Life Imitates Art

04/25/2016 Comments (6)

A coconut crab (Image credit: Drew Avery, CC BY 2.0, via Wikimedia Commons)

I've always felt that evolution is so fascinating to its friends and foes alike, not only because it has real explanatory power for certain aspects of why organisms act like they do and are built like they are, but even more because evolution embodies one of the great mythic stories of the modern age. There is something enormously attractive about the plucky hero who overcomes various forces all bent on his annihilation, only to survive and prosper and see his children grow fruitful and multiply ("All dinosaurs from the enormous Brachiosaurs to the terrifying Tyrannosaurs trace their origins back to small bird-like reptiles like Coelophysis."). It's a great first act!

Equally great is the...READ MORE

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Even a Stopped Clock is Right Twice a Day

04/22/2016 Comments (6)

Episcopal Bishop John Shelby Spong (Image Credit: Scott Griessel, CC BY-SA 2.0, via Wikimedia Commons)

You may want to sit down for this, but once upon a time flamboyantly apostate Episcopal bishop John Shelby Spong actually thrilled me with a prescient bit of insight into Scripture! How is this possible?

Well, there is a basic principle at work in the universe called the Gomer Pyle Axiom of High and Low Expectations. It works this way: when you expect great things from somebody, then merely above average performances are often denounced as disappointing failures. So, when Pixar, whose worst movies still tower over the junk Hollywood emits, makes Cars, people groan at what a weak effort it is, even though Cars still dwarfs 99% of all other movies and 99.9% of all other animated films.


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A Reader has a Question about the Canon of Scripture

04/18/2016 Comments (6)

(Photo Credit: markus 53, CC0, via Pixabay)

He writes:

I am debating a whole slew of Protestants, so I was reading your excellent article here.

The first myth you debunk is this:

"The deuterocanonical books are not found in the Hebrew Bible. They were added by the Catholic Church at the Council of Trent after Luther rejected it."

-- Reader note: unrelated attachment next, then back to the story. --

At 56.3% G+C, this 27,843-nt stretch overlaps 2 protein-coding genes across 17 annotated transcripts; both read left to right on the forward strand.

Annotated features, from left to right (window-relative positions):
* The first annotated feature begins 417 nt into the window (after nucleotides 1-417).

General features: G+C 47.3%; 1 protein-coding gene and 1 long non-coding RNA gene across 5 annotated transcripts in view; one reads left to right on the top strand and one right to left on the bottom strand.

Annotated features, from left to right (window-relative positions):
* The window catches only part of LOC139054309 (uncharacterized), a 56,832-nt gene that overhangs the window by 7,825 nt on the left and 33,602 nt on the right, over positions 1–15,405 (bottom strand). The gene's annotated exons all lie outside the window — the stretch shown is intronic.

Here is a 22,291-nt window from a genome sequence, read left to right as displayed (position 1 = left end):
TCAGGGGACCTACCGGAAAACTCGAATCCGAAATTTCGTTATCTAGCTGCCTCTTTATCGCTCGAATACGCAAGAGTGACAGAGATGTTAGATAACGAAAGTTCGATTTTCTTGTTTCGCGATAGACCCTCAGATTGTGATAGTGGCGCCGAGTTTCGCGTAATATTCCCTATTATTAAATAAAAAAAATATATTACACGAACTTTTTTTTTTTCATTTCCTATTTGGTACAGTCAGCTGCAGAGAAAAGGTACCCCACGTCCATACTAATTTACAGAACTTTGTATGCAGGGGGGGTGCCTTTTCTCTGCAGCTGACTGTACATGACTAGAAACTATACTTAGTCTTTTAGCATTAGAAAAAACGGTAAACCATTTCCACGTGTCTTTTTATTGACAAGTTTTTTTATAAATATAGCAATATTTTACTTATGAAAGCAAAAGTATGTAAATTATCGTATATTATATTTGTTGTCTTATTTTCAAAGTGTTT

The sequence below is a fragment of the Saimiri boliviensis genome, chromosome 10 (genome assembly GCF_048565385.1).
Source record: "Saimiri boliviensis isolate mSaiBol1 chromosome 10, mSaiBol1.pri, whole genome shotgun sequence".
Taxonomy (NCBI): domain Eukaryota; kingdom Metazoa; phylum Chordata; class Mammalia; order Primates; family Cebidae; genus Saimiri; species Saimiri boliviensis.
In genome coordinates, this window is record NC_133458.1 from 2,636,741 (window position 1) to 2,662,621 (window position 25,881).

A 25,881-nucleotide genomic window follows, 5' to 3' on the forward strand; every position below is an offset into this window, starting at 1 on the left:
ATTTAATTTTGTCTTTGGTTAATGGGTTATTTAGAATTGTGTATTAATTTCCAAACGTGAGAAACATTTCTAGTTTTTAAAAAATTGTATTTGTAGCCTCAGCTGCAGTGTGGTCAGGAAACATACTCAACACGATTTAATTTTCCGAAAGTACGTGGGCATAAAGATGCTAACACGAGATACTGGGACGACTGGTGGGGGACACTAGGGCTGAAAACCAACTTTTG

You conclude that this is false because:

"The Septuagint, complete with the deuterocanononical books, was first embraced, not by the Council of Trent, but by Jesus of Nazareth and his Apostles."

In my oppo-research, I came across the disappointingly convincing article here.

Here, the author directly addresses your conclusion, quoting William Weber:

"Josephus not only gave the precise number of the...READ MORE

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A Reader Struggles with the Church's Teaching on Gay Marriage

04/15/2016 Comments (28)

A reader writes:

I am a cradle Catholic. Hetero. I have always felt strongly that the Church's doctrine has not caught up with the bio-science associated with homosexuality. I disagree with the Church's position, yet I am not going to become a homosexual (if that is even possible) to spite it. My own opinions are not relevant. I get that. But me having them does not make me a sinner, bad Catholic, or -- heaven forbid -- a Protestant.

For what it's worth, the Church has no doctrine about the biological or psychological origins of homosexuality.  It leaves such matters to the sciences and other disciplines to sort out just as it leave it to the relevant disciplines to sort out the origins...READ MORE

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In Defense of Theology

04/11/2016 Comments (6)